How Much and Where to Plant For Deer and Turkeys

Video food plots for deer and turkey

By Kent Kammermeyer, Senior Wildlife Biologist

Both deer and wild turkeys will definitely benefit from agricultural food plots on 10 to 15% of the land in a heavily forested area, wherever this is feasible. This means 4 – 5 plots averaging 2 – 10 acres each per square mile. This large number may be unrealistic for many land managers because of the high cost of installation and maintenance; however, even 1% of an area in high-quality plots improves turkey brood rearing habitats and deer diets, which enhance reproduction, growth, and antler development. Recent research overwhelmingly supports food plots as valuable food for deer and as tools for increased or more selective harvest.

Studies indicate that intensively managed agricultural openings produce higher harvest and better deer condition. In Arkansas, 2% of a 600-acre enclosure planted in high-quality food plots doubled the size of the deer herd and stopped drastic fluctuations caused by hard mast failure. A recent Georgia study concluded that hunting clubs with a minimum of 1.5 % in high-quality food plots produced more quality bucks in their harvest than clubs with less than 0.5%. Deer sometimes adjust movement patterns, core areas, and home ranges to conform to food plots and high quality openings.

In northern Wisconsin, biologists suggest no more than 1% of the forest be converted into openings. This could be an easily achievable, realistic goal for deer managers to develop 6.4 acres of agricultural food plots per square mile (1%). Even half of this acreage (0.5%) has produced positive results in antler development and harvest. With grass-clover mixtures producing 5,000 – 12,000 lbs. forage dry weight per acre per year and deer, turkeys, and others utilizing up to 5,000 lbs. per acre per year dry weight, it doesn’t take many high quality acres to impact a deer herd where native forages are low in quantity or quality. Speaking of other users of high-quality food plots, one study in Georgia documented the use of clover plots by 54 species of birds and 14 species of mammals during just a two-month period in spring.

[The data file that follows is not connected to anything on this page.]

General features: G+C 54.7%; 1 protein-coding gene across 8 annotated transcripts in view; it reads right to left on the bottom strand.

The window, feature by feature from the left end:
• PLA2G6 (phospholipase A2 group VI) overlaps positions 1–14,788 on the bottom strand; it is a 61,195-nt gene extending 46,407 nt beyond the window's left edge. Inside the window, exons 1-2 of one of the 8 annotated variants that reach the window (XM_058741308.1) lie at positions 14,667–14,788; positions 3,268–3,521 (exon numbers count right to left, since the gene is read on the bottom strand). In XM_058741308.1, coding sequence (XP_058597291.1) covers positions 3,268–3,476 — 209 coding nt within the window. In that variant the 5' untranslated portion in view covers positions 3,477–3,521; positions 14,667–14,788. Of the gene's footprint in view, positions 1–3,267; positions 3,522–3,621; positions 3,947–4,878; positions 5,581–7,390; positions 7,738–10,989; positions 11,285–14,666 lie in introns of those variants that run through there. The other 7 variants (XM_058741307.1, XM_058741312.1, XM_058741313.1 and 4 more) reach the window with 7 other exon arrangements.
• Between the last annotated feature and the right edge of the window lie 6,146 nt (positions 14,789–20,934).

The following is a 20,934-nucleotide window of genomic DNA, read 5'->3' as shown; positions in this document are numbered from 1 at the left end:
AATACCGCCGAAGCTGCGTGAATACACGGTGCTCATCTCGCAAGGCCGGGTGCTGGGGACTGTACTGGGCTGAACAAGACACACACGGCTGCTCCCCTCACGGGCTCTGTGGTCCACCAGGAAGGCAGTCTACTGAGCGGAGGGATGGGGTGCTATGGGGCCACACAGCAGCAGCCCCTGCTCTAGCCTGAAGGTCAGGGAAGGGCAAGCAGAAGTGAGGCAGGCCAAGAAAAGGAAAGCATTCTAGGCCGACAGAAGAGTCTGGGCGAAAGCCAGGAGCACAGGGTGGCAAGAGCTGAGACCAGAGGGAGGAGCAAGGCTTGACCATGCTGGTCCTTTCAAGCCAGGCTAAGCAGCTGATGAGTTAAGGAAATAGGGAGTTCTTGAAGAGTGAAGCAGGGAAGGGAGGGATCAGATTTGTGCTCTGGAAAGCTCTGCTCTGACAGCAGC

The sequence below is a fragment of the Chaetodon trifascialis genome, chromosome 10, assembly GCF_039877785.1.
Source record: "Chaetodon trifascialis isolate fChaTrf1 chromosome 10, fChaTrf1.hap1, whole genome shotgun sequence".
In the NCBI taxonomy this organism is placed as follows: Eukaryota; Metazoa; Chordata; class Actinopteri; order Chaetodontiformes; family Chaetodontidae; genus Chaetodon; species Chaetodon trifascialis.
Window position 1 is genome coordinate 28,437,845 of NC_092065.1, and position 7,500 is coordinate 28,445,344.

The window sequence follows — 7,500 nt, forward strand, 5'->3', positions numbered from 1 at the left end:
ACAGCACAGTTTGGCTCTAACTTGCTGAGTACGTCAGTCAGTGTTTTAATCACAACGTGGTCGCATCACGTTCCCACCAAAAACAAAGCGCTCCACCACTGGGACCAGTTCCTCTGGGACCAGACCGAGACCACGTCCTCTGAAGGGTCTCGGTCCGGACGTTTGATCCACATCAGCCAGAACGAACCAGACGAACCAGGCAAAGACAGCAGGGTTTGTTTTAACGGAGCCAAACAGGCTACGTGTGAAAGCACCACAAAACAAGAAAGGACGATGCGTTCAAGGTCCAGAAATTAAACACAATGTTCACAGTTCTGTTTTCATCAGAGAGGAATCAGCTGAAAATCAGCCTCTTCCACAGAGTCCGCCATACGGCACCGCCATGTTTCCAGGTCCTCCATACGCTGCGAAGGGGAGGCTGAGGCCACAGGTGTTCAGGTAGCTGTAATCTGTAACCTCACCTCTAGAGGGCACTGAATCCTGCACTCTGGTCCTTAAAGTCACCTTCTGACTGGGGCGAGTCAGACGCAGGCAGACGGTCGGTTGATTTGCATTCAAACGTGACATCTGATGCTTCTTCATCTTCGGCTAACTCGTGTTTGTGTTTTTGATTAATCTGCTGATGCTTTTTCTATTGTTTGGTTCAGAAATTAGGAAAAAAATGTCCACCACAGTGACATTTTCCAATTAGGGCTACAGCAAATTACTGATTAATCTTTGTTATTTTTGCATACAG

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Size and Location of Plots In moderate to high deer populations, grazing pressure can be intense on new plantings. For this reason, most managers recommend plots of 2 – 5 acres. Minimum size to prevent overgrazing should be at least one acre, although successful plots have been established on less than 1/4 acre.

Whenever possible, plots should be located on the most fertile soil available because of the costs involved in improving the soil with lime and fertilizer. Often, however, the cost of clearing constrains food plot location. Many managers use power lines, log landings, and skid roads for food plots. Such sites are convenient and temporarily cost effective. However, there is a trade-off in that some of these existing openings require less initial bulldozer work but may cost more in the long run due to shade, poor soil, soil compaction, rocks, weed competition, or excessive slope.

These disadvantages (except for shade and slope) can usually be overcome by good farming practices (especially soil preparation) and liberal application of lime and fertilizer according to soil test. If plots are limed and fertilized up to soil test and maintained or replanted over a period of several years, however, carefully chosen fertile sites such as sandy loam or bottom land will be more successful and cost effective in the long run. Fit your food plot sizes to the shape and terrain of your property. Deer and turkeys within a 1 to 1.5 mile radius will find the plots readily. Use this rule of thumb to scatter your plots so that they are accessible to all the deer and turkeys on your property.

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Ethan Smith is a seasoned marine veteran, professional blogger, witty and edgy writer, and an avid hunter. He spent a great deal of his childhood years around the Apache-Sitgreaves National Forest in Arizona. Watching active hunters practise their craft initiated him into the world of hunting and rubrics of outdoor life. He also honed his writing skills by sharing his outdoor experiences with fellow schoolmates through their high school’s magazine. Further along the way, the US Marine Corps got wind of his excellent combination of skills and sought to put them into good use by employing him as a combat correspondent. He now shares his income from this prestigious job with his wife and one kid. Read more >>